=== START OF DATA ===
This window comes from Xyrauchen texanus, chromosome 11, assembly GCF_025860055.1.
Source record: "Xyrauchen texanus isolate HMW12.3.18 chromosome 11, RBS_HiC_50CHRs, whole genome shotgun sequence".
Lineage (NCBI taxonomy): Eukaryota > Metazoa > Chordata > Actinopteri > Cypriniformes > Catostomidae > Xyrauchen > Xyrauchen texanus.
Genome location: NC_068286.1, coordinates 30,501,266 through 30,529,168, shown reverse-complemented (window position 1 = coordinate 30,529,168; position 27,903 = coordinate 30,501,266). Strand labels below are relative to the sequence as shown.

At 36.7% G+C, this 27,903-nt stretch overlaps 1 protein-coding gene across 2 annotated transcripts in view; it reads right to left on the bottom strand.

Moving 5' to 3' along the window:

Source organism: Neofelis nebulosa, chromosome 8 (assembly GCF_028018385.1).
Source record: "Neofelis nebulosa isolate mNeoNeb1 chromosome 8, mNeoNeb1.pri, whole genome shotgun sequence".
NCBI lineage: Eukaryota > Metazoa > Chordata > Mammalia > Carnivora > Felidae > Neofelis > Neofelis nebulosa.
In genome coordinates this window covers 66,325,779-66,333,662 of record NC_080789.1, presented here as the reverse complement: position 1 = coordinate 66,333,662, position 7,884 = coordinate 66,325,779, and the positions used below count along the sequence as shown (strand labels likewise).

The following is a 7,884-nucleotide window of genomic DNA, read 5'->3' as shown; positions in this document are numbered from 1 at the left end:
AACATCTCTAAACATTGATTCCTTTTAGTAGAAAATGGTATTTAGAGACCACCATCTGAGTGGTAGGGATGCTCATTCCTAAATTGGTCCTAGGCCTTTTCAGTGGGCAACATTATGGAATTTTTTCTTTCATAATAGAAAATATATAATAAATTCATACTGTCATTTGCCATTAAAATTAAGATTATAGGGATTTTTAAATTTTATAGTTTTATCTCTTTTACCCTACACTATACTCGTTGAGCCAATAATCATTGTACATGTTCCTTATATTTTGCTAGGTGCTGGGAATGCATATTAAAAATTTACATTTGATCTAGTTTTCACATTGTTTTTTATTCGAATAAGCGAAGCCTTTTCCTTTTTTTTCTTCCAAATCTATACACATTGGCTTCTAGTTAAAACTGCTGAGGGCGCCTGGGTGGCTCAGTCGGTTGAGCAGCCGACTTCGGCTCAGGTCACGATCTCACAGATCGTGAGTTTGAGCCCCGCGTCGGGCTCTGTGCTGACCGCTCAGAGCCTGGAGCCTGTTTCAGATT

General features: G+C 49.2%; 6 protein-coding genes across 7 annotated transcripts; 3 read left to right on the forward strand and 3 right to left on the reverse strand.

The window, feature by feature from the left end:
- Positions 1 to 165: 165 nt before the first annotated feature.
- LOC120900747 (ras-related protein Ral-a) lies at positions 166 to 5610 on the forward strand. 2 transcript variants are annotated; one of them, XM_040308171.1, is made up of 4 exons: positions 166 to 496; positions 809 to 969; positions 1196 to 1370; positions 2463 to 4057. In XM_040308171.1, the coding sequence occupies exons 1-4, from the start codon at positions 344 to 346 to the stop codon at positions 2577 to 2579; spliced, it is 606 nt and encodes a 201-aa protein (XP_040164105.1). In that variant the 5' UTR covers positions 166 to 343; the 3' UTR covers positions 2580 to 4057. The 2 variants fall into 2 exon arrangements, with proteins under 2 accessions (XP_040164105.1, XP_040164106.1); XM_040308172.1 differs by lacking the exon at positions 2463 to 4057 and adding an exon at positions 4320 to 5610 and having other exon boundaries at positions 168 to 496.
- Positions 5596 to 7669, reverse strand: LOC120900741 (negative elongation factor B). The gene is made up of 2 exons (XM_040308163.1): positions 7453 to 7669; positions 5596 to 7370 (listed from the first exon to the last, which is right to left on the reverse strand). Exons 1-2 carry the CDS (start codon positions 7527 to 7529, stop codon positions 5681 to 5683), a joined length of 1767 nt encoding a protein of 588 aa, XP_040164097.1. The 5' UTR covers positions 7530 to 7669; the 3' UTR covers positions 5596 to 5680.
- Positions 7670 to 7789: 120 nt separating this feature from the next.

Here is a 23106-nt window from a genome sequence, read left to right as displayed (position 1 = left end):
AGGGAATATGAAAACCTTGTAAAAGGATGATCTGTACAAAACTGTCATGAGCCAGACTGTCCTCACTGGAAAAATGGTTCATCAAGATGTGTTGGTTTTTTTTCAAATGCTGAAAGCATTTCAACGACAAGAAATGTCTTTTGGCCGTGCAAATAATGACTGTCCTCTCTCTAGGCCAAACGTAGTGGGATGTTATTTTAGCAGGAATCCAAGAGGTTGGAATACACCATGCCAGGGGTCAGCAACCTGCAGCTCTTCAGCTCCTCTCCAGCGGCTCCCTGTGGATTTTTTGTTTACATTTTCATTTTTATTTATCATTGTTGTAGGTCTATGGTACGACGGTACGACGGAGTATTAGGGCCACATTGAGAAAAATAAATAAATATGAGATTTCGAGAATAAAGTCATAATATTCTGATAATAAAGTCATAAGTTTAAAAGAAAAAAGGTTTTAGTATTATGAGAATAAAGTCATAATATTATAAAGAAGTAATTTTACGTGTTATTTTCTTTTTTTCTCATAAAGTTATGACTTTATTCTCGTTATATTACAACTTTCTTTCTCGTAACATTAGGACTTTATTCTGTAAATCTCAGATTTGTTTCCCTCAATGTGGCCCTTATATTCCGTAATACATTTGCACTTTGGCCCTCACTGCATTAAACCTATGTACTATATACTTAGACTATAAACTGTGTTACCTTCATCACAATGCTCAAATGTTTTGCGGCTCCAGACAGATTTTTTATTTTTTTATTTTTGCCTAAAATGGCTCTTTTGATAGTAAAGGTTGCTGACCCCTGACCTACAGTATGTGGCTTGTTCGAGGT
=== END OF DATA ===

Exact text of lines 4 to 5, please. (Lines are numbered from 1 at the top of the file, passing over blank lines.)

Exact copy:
Genome location: NC_068286.1, coordinates 30,501,266 through 30,529,168, shown reverse-complemented (window position 1 = coordinate 30,529,168; position 27,903 = coordinate 30,501,266). Strand labels below are relative to the sequence as shown.

At 36.7% G+C, this 27,903-nt stretch overlaps 1 protein-coding gene across 2 annotated transcripts in view; it reads right to left on the bottom strand.